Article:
Impeachment probe into US President Trump’s dealings with Ukraine goes public

Ambassador William Taylor testifies before the House Intelligence Committee in Washington. (Screengrab)

House Democrats began impeachment proceedings against US President Donald Trump on Wednesday, with the first two witnesses testifying publicly in the House of Representatives inquiry into Trump’s dealings with Ukraine.

The public impeachment hearings will investigate whether the president and his allies attempted to prod Ukraine to investigate Democrats by using US military aid as leverage. Previous hearings related to the impeachment have been held behind closed doors.

In his testimony top US diplomat in Ukraine William Taylor said that Trump was overheard asking about “the investigations” that he wanted Ukraine to pursue.

Taylor said his staff recently told him they overheard Trump speaking on the phone to another diplomat, Ambassador Gordon Sondland, at a restaurant the day after Trump’s July 25 phone call with the new leader of Ukraine that sparked the impeachment inquiry.

The staff could hear Trump on the phone asking about “the investigations,” and Sondland told the president the Ukrainians were ready to move forward, Taylor testified.

The Democrats argue the president attempted to extort a foreign nation, Ukraine, to investigate a political rival, former US Vice President Joe Biden, who is one of the 2020 Democratic candidates for president.

The top Republican in the proceedings, Congressman Devin Nunes, blasted the inquiry and the hearing itself as a “carefully orchestrated media smear campaign,” a staged televised drama that is “an “impeachment process in search of a crime,” during the opening of the hearing.

In his testimony, first witness and US Deputy Assistant Secretary of State George Kent said he did not believe the US should ask other countries to engage in “selective politically associated investigations or prosecutions against opponents in power.”

A whistleblower’s complaint about Trump’s July 25 telephone call with Ukrainian President Volodymyr Zelenskiy ignited the impeachment investigation.

During the 30-minute call, Zelenskiy invoked blocked US military aid to his country. Trump responded, “I would like you to do us a favor though.”

Trump subsequently asked Zelenskiy to look into the investigation of natural gas firm Burisma Holdings, where former US Vice President Joe Biden’s son Hunter sat on the board.

“There’s a lot of talk about Biden’s son, that Biden stopped the prosecution and a lot of people want to find out about that, so whatever you can do with the attorney general would be great. Biden went around bragging that he stopped the prosecution, so if you can look into it, it sounds horrible to me,” Trump said according to a White House memorandum of the phone call.

While serving as vice president, Joe Biden urged Ukraine to fire the top prosecutor in the Burisma investigation. Trump has repeatedly accused the Bidens of corruption, though Biden maintains corruption concerns about the investigation prompted his intervention.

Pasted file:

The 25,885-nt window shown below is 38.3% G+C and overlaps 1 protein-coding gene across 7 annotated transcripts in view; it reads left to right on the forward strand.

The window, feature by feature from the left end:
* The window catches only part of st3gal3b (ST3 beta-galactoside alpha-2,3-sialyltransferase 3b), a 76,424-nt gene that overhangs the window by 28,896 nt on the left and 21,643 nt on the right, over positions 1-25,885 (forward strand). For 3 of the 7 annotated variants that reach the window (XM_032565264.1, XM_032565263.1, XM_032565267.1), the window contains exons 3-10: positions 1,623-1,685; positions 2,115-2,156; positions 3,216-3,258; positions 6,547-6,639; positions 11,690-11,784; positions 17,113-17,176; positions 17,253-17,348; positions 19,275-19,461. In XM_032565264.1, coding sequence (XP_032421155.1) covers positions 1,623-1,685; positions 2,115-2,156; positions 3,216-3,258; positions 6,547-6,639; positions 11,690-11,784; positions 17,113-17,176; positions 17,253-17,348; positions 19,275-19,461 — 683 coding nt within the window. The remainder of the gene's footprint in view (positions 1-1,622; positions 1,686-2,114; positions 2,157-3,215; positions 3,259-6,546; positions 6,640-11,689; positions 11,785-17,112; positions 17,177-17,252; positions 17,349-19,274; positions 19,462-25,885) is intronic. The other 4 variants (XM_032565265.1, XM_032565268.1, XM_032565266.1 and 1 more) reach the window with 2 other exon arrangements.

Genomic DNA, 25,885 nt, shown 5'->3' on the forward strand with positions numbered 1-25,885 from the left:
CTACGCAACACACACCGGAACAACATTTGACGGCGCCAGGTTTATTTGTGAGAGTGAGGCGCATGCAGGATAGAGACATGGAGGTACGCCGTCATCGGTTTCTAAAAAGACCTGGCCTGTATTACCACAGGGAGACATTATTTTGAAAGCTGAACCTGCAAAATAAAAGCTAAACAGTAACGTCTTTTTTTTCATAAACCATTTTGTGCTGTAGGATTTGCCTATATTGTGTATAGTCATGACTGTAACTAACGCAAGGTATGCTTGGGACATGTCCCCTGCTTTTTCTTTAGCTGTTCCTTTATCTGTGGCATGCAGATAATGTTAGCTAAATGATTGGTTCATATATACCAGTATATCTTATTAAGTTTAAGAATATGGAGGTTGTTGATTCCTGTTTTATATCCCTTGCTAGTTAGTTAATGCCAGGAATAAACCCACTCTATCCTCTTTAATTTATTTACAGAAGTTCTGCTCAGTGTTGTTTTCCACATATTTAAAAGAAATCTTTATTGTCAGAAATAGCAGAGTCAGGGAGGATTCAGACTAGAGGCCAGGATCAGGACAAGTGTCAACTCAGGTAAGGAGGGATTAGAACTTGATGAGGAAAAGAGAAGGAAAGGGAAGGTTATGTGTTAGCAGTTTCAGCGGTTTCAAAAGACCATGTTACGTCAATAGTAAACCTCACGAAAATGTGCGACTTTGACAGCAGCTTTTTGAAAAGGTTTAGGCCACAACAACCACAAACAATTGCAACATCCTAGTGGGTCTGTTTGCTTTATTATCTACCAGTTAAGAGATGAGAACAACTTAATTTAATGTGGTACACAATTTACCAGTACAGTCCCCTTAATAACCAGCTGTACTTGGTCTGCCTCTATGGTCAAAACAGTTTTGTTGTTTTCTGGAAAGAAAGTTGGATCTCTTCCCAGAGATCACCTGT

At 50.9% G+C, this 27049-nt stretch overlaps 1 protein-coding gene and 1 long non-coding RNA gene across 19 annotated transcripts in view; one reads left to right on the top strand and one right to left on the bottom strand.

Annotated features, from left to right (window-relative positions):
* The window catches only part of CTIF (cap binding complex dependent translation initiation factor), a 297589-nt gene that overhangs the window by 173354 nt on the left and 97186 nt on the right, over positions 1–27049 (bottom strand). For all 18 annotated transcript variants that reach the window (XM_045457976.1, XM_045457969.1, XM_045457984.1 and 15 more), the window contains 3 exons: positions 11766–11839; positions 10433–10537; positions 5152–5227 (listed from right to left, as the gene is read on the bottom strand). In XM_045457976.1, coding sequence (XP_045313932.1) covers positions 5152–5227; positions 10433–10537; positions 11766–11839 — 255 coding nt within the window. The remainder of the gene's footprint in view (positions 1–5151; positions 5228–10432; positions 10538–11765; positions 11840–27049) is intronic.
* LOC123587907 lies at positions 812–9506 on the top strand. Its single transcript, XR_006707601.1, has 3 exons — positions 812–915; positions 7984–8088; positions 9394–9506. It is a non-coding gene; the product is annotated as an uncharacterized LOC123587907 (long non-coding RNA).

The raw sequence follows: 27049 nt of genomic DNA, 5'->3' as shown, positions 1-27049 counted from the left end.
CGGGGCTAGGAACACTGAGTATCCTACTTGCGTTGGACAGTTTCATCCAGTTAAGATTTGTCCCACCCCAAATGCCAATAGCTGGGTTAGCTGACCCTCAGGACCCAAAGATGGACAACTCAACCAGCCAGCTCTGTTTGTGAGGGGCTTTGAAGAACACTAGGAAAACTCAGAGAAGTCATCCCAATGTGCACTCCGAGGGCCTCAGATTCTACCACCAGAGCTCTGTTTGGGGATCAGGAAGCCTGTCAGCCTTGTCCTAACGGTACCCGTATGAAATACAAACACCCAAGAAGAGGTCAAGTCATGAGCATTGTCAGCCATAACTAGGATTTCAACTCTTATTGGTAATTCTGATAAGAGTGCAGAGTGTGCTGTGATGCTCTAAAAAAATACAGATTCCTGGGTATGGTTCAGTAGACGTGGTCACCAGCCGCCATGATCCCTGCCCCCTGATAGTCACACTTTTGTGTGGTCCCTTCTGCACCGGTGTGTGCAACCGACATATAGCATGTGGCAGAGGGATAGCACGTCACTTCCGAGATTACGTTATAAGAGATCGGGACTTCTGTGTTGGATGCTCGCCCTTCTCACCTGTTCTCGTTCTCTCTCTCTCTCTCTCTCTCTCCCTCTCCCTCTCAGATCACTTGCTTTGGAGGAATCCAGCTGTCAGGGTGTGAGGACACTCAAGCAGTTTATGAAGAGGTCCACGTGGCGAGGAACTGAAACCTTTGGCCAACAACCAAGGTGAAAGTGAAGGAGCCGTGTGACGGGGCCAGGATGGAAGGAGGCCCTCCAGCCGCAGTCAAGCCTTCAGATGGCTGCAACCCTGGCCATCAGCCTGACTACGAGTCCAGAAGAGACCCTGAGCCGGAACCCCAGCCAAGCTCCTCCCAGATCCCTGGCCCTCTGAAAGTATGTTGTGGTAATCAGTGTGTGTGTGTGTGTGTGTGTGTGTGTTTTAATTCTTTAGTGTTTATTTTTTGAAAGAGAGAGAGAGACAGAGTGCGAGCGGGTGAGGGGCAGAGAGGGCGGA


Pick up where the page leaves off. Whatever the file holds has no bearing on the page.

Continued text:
Kent said on Wednesday that he raised concerns in 2015 that Hunter Biden’s work for Burisma created a “perception of a conflict of interest,” but that he did not witness any US efforts to shield Burisma from scrutiny because of Biden’s connection to the company.

Kent said the US believes Ukrainian prosecutors accepted bribes to close a case into Burisma’s founder and that US officials “consistently advocated” restarting the probe.

Nunes has said Burisma reportedly paid Hunter Biden $50,000 a month to sit on its board.

Democrats say the exchange shows Trump used his office to pressure a foreign government to help him politically. US election law prohibits candidates from accepting foreign help in an election.

Democrats also charge that the supposed conditioning of US aid on whether Ukraine goes after Biden’s son Hunter sounds like “bribery.” Republicans deny that, saying Trump did not explicitly offer aid for the Biden probe.

President Trump has defended his summer phone call with Ukraine’s leader, which is at the heart of the inquiry, as “perfect” while deriding the impeachment effort as a conspiracy among Democrats and the “deep state.” He has called on the whistleblower to come forward.

House Intelligence Committee Chairman Adam Schiff (D) said on Wednesday he would do everything necessary to protect the whistleblower’s identity and that he would “not permit the outing of the whistleblower.”

If the Democrat-controlled House ultimately votes to impeach Trump, few expect the impeachment to be approved by the Republican-controlled Senate, to eventually remove Trump from office. The biggest impact of the impeachment inquiry will likely be its influence on how the president and political parties will be viewed by US voters in the upcoming 2020 election.

The inquiry marks only the fourth time in American history that Congress has launched impeachment proceedings against a sitting president.

Trump is scheduled to hold a noon meeting Wednesday with Turkish President Recep Tayyip Erdogan and then a joint afternoon news conference with the Turkish leader. The presser will give Trump a chance to address what is said in the hearings.

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Last Update: 17:27 KSA 20:27 - GMT 17:27
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